Northfield residents air concerns on water rate increases during DPU hearing

  • Selectboard member Heath Cummings speaks during the Department of Public Utilities’ public hearing at Pioneer Valley Regional School’s auditorium on Wednesday. STAFF PHOTO/ZACK DeLUCA

  • Northfield Selectboard Chair Alex Meisner encourages residents to speak their part during the Department of Public Utilities’ public hearing on Wednesday. STAFF PHOTO/ZACK DeLUCA

  • Department of Public Utilities Hearing Officer Kevin Crane, second from left, addresses attendees of the public hearing on Wednesday. STAFF PHOTO/ZACK DeLUCA

  • Dozens of residents sat scattered throughout the Pioneer Valley Regional School auditorium for the Department of Public Utilities’ public hearing regarding proposed water rate increases under the East Northfield Water Company on Wednesday. STAFF PHOTO/ZACK DeLUCA

Staff Writer
Published: 9/22/2019 9:31:16 PM

NORTHFIELD — During a public hearing with the Massachusetts Department of Public Utilities (DPU) on Wednesday, Pioneer Valley Regional School’s auditorium filled with townspeople who voiced their concerns about a potential 150 percent rate increase from the East Northfield Water Company.

DPU Hearing Officer Kevin Crane oversaw the hearing. He said the purpose of the hearing was for the DPU to hear comments from residents that may assist in its investigation of the need for a rate increase.

“This is an opportunity to comment on your position, not to question the water company or the DPU investigation,” Crane clarified.

These rate increases are pending approval from the DPU, which suspended the effective date of the increases until April 2020. The DPU regulates privately-owned water companies only, not city and town-owned water systems.

The East Northfield Water Company petitioned for an approximate 150 percent rate increase in May, proposed to cover the $900,000 in losses the company said it has incurred since rates were last set in 2012. If the rate hike is approved, customers could see a 73.6 percent increase, effective April 1, 2020; followed by a compounded 42.4 percent increase, effective April 1, 2021.

“Mismanagement has put my home at risk,” resident Katherine Harris said, as one of the first to speak. Many residents expressed concern that such a large rate increase would make it difficult to continue affording their homes, where some have lived for decades.

“It’s extremely unfair that one of the biggest problems facing this town is not the fault of something happening within our town,” Selectboard member Heath Cummings said. “The bills that people are being expected to pay, it’s not something that we should have to incur.”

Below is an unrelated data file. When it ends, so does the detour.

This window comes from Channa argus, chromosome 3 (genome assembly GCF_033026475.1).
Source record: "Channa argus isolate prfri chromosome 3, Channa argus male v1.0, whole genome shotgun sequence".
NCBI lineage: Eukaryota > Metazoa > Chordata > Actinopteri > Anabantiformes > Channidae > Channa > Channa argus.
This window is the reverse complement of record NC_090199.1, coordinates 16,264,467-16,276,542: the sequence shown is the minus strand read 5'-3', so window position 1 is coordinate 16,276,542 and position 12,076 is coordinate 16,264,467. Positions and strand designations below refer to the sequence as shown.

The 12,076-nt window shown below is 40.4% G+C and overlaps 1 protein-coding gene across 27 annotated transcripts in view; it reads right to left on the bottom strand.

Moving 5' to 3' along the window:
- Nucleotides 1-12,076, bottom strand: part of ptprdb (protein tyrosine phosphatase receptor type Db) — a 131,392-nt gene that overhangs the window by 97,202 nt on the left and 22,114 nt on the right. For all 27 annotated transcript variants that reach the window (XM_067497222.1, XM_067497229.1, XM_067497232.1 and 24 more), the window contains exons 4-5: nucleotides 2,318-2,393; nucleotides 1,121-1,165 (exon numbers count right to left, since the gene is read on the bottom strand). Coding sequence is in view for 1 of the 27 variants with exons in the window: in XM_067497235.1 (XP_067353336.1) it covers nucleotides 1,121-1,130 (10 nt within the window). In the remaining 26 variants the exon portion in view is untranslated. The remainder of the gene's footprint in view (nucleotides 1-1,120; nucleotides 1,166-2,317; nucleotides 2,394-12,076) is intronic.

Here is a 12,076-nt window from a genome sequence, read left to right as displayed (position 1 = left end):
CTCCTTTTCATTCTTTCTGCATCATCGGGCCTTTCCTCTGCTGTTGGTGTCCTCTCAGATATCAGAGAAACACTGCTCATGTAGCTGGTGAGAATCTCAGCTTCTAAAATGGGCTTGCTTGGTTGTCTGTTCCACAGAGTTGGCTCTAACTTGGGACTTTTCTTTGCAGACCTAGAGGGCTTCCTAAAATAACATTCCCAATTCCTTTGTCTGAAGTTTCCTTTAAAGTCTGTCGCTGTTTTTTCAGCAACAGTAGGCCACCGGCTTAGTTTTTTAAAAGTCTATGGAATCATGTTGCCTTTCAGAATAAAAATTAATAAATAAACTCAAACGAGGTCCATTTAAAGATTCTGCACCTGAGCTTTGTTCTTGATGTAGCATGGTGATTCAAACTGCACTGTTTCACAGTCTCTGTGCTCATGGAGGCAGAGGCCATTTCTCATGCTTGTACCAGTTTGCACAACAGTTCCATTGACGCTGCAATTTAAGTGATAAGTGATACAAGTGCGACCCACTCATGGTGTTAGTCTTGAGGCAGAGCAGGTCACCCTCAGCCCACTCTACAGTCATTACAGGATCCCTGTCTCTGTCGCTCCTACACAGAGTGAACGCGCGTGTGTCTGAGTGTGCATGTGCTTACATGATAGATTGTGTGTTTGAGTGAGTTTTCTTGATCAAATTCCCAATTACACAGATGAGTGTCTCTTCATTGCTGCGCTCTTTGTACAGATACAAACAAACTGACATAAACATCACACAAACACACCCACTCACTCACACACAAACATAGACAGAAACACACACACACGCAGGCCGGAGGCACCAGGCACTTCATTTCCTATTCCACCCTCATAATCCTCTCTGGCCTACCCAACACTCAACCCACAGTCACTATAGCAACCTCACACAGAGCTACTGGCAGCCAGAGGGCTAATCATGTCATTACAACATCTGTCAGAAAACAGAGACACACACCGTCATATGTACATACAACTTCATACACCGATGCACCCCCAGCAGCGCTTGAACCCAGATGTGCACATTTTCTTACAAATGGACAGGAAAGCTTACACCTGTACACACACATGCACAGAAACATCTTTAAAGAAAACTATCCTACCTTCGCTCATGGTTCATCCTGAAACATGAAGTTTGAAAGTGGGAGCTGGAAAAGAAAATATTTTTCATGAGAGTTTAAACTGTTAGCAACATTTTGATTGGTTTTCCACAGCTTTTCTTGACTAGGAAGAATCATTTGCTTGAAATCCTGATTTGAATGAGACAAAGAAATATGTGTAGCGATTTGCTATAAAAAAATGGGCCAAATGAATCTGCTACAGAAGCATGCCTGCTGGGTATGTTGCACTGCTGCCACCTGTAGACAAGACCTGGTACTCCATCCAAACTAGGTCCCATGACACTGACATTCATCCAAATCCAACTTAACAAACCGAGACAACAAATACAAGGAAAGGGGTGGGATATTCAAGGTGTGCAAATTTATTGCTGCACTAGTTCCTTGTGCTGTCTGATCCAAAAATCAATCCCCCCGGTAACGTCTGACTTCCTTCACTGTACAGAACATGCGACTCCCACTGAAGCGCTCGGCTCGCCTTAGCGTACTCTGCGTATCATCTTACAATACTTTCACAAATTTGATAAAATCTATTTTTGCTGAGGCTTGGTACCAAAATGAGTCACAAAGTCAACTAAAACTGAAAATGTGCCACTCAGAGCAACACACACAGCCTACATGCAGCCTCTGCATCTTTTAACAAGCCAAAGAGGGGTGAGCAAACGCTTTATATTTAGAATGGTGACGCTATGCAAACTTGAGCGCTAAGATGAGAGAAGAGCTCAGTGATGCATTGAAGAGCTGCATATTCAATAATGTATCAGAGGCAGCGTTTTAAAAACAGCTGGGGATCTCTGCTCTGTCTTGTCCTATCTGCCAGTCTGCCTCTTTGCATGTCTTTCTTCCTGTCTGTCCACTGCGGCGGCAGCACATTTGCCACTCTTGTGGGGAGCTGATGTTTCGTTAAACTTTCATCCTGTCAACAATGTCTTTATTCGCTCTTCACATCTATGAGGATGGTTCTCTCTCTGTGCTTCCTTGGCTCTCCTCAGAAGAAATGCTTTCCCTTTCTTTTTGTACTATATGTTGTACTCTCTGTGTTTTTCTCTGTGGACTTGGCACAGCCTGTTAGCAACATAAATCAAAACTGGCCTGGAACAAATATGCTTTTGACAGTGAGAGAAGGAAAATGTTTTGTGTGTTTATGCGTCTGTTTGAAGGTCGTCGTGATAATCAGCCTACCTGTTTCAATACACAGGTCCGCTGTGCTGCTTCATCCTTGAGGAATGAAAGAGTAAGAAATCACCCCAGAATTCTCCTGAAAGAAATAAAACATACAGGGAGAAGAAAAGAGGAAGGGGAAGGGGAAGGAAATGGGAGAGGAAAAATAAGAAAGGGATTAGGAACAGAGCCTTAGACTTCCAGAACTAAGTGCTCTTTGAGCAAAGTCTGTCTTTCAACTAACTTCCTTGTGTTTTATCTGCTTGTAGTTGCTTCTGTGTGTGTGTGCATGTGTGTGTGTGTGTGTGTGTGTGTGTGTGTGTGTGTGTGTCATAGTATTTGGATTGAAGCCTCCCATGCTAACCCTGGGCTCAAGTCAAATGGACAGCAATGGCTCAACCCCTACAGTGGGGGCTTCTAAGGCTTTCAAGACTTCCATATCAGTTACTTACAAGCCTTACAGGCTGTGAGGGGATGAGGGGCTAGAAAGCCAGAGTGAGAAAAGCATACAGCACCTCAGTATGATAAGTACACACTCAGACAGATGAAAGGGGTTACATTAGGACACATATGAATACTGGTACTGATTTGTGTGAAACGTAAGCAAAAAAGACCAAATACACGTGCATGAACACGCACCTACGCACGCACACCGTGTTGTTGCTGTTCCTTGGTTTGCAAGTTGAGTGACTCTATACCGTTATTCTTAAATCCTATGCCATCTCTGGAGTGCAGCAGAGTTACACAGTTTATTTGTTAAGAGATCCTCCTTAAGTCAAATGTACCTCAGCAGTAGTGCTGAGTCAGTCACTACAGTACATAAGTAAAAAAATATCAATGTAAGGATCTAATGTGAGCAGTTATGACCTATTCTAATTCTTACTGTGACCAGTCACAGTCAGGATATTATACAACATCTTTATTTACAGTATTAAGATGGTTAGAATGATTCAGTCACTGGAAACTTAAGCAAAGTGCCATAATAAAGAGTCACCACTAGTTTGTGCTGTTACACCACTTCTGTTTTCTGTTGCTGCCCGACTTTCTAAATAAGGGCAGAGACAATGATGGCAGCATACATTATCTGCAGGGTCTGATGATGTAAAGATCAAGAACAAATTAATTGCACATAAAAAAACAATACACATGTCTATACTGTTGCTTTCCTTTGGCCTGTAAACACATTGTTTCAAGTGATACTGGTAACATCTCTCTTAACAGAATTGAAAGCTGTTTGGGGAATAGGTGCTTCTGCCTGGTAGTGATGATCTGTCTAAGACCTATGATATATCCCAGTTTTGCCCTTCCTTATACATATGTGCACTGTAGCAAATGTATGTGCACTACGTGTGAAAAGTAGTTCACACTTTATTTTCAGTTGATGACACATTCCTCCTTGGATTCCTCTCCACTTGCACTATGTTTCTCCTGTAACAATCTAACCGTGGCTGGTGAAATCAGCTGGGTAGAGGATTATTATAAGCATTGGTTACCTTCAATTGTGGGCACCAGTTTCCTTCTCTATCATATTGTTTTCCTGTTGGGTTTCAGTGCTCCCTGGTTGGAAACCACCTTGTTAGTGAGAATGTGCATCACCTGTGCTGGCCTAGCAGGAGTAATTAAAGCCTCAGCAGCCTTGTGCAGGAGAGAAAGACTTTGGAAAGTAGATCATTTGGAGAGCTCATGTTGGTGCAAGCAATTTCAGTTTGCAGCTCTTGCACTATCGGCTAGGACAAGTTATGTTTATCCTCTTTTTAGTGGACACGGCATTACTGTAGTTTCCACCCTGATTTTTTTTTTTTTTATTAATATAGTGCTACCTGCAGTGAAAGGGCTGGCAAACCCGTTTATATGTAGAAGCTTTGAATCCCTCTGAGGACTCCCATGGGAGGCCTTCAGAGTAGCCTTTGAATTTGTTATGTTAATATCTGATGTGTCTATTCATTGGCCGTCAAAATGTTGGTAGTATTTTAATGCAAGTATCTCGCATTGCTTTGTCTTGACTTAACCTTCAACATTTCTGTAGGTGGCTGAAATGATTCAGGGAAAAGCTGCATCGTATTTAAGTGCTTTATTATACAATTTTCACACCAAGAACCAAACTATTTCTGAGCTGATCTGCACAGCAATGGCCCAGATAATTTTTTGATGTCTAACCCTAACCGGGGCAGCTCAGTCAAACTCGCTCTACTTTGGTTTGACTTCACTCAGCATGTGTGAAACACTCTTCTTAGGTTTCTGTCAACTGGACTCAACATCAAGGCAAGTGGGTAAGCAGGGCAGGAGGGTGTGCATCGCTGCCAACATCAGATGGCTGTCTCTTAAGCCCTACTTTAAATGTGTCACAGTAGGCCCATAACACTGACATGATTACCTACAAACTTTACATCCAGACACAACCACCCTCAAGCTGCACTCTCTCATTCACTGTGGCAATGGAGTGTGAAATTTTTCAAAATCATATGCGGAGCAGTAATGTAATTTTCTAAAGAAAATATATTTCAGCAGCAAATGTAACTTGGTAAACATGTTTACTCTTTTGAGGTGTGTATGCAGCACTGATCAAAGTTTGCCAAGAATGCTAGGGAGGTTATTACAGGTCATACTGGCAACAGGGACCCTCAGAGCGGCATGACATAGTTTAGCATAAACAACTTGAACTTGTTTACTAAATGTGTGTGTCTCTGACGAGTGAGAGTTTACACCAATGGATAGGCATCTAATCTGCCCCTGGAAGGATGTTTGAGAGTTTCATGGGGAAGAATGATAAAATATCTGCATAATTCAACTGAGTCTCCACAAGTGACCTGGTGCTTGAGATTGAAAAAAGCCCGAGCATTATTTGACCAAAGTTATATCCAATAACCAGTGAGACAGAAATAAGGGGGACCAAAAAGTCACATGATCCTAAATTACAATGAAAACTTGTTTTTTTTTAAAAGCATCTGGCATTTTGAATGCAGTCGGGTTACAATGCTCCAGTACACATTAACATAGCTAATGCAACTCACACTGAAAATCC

Northfield Selectboard Chair Alex Meisner said the rising rates were brought to his attention a few months ago and, as a public official, he wondered what he could do to prevent it. Fellow Selectboard member Tracy Rogers said the board has started conversation around the issue.

“We have started conversations about ways to possibly merge the two water districts that exist in town,” she said. “We are in the very beginning stages of that, but there are things we are exploring.”

Northfield resident Robert Henry listed water rates, from the Massachusetts Water and Wastewater Rates Dashboard, for towns of similar sizes to Northfield. Henry highlighted that on average, the rates he listed were lower than Northfield’s.

“East Northfield Water Company’s current average rate is $682,” Henry said.

While the water company is owned by Northfield Mount Hermon School, the two are legally separate from one another, though some residents noted it’s difficult to understand the division.

“I don’t think East Northfield Water Company and NMH should be in the water business,” Meisner said. “The (water) company’s irresponsibility has fallen on residents and they should be ashamed of themselves.”

John Alden, president of the East Northfield Water Company, has previously said he believes the for-profit water company should not be owned by the school, but the company has been unable to find new owners.

After Wednesday’s public hearing, Alden said the water company wants to find a solution. Alden said he found the comparison of water rates from towns of similar size to Northfield interesting, and hopes that the company can work with government oversight for a solution.

The DPU is responsible for oversight of investor-owned electric power, natural gas and water companies in Massachusetts. Additionally, the DPU is charged with developing alternatives to traditional regulation, monitoring service quality and more.

The mission of the DPU, as stated on mass.gov, is “to ensure that utility consumers are provided with the most reliable service at the lowest possible cost … and ensuring that residential ratepayers’ rights are protected.”

Zack DeLuca can be reached at zdeluca@recorder.com or 413-772-0261, ext. 264.




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